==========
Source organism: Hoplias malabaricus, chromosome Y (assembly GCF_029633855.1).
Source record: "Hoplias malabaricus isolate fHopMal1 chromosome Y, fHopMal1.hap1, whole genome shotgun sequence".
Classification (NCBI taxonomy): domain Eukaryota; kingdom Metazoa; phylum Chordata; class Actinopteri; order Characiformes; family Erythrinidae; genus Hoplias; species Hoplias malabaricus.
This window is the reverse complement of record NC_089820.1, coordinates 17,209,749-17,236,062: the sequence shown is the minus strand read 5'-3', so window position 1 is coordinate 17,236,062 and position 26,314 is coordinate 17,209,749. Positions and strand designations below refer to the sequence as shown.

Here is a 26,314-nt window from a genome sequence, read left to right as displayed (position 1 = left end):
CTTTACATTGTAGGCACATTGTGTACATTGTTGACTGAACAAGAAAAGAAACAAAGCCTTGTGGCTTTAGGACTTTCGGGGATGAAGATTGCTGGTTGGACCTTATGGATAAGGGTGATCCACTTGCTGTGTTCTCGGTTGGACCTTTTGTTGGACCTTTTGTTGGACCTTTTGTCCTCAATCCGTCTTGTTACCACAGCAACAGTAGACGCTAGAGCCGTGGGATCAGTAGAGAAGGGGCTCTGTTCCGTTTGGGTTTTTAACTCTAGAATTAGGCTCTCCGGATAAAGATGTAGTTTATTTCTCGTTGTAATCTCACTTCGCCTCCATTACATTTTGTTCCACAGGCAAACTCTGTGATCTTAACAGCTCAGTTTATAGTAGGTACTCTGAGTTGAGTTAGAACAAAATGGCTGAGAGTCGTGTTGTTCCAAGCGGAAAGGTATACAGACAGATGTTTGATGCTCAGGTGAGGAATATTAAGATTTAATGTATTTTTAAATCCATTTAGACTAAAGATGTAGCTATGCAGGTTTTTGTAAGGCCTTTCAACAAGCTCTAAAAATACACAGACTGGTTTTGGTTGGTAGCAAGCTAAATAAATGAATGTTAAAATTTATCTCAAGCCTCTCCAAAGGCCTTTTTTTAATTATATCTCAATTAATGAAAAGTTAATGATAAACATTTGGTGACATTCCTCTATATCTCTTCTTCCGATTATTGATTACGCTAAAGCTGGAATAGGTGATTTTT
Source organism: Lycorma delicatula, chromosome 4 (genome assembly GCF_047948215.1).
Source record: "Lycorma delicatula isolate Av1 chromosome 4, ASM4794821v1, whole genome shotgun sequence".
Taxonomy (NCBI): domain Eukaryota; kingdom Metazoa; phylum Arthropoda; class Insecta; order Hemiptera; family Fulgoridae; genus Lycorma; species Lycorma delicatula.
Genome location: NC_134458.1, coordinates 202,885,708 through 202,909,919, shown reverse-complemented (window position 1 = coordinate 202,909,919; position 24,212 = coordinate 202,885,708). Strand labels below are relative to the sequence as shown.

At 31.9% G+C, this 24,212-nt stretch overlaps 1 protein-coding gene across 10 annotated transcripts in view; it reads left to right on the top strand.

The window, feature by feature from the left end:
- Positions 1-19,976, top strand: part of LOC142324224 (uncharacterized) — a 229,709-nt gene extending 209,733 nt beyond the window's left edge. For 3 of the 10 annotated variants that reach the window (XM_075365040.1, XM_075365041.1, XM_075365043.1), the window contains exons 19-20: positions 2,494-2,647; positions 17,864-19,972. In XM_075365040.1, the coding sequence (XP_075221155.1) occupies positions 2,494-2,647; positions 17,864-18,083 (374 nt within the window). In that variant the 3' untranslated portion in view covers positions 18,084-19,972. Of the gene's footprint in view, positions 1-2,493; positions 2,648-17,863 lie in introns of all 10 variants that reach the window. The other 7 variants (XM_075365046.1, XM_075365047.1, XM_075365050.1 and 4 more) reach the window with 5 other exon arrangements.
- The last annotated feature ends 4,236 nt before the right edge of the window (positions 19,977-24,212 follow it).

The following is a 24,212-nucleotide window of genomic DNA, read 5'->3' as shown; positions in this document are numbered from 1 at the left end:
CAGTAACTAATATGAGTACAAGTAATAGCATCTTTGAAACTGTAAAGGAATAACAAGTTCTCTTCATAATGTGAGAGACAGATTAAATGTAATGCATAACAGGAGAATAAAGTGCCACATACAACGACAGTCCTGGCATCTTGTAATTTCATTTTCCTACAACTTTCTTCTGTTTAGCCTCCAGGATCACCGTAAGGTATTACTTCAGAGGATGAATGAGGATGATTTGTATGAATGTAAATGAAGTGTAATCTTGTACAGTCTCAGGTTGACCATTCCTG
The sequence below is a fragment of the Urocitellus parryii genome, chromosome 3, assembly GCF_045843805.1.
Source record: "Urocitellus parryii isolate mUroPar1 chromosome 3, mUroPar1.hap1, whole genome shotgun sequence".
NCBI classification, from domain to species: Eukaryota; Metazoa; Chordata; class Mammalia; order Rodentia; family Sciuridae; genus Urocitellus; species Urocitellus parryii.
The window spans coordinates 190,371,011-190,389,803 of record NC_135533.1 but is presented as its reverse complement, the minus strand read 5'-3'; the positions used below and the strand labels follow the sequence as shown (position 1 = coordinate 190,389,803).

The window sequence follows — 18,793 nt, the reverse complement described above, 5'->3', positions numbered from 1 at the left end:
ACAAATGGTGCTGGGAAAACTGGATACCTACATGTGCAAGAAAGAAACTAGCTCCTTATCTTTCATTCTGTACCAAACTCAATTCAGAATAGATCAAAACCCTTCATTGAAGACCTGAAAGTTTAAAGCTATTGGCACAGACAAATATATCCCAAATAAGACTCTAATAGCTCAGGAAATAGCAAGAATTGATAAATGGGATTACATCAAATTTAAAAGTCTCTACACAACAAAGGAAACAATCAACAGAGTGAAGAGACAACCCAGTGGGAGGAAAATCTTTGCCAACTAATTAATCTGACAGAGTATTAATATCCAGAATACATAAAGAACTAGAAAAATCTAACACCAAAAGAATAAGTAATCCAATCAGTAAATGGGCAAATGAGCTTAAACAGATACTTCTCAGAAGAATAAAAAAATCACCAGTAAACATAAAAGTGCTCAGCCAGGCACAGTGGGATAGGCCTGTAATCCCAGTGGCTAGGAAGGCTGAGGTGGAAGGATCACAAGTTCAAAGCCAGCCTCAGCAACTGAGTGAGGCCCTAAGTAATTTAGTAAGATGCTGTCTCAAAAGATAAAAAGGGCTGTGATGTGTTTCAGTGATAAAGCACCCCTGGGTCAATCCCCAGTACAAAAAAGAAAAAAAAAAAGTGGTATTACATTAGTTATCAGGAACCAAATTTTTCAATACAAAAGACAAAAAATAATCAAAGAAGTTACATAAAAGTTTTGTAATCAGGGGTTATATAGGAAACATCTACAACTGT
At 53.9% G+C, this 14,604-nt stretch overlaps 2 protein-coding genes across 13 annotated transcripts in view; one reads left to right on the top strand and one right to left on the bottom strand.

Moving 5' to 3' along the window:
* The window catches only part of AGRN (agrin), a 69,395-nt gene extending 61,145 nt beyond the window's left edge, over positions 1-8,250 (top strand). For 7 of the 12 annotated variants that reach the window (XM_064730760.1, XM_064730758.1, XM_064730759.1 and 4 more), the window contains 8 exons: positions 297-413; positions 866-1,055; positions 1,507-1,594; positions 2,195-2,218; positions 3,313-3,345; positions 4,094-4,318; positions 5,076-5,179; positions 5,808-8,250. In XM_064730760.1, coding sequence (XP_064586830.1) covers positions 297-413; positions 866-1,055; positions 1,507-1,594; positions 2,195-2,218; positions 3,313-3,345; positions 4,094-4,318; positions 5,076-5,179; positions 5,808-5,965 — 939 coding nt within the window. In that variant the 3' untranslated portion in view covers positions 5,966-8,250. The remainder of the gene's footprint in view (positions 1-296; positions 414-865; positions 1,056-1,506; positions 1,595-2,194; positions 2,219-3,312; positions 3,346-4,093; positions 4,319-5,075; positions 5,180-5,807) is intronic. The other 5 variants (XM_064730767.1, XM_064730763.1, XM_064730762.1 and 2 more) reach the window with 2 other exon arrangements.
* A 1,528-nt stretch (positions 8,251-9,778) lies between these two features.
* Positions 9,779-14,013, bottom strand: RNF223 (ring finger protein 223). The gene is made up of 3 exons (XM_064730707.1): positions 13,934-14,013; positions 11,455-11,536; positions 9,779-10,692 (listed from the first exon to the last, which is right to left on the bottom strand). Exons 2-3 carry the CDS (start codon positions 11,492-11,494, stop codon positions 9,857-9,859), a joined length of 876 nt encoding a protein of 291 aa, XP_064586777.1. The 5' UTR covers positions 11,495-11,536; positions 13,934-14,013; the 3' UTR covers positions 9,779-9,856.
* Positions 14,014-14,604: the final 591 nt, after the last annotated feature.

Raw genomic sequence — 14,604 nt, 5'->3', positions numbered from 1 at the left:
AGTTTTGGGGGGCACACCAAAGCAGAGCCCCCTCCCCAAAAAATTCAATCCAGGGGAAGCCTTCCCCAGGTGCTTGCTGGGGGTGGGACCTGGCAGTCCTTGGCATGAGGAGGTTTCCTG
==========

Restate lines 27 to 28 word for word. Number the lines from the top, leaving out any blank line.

* Positions 9,779-14,013, bottom strand: RNF223 (ring finger protein 223). The gene is made up of 3 exons (XM_064730707.1): positions 13,934-14,013; positions 11,455-11,536; positions 9,779-10,692 (listed from the first exon to the last, which is right to left on the bottom strand). Exons 2-3 carry the CDS (start codon positions 11,492-11,494, stop codon positions 9,857-9,859), a joined length of 876 nt encoding a protein of 291 aa, XP_064586777.1. The 5' UTR covers positions 11,495-11,536; positions 13,934-14,013; the 3' UTR covers positions 9,779-9,856.
* Positions 14,014-14,604: the final 591 nt, after the last annotated feature.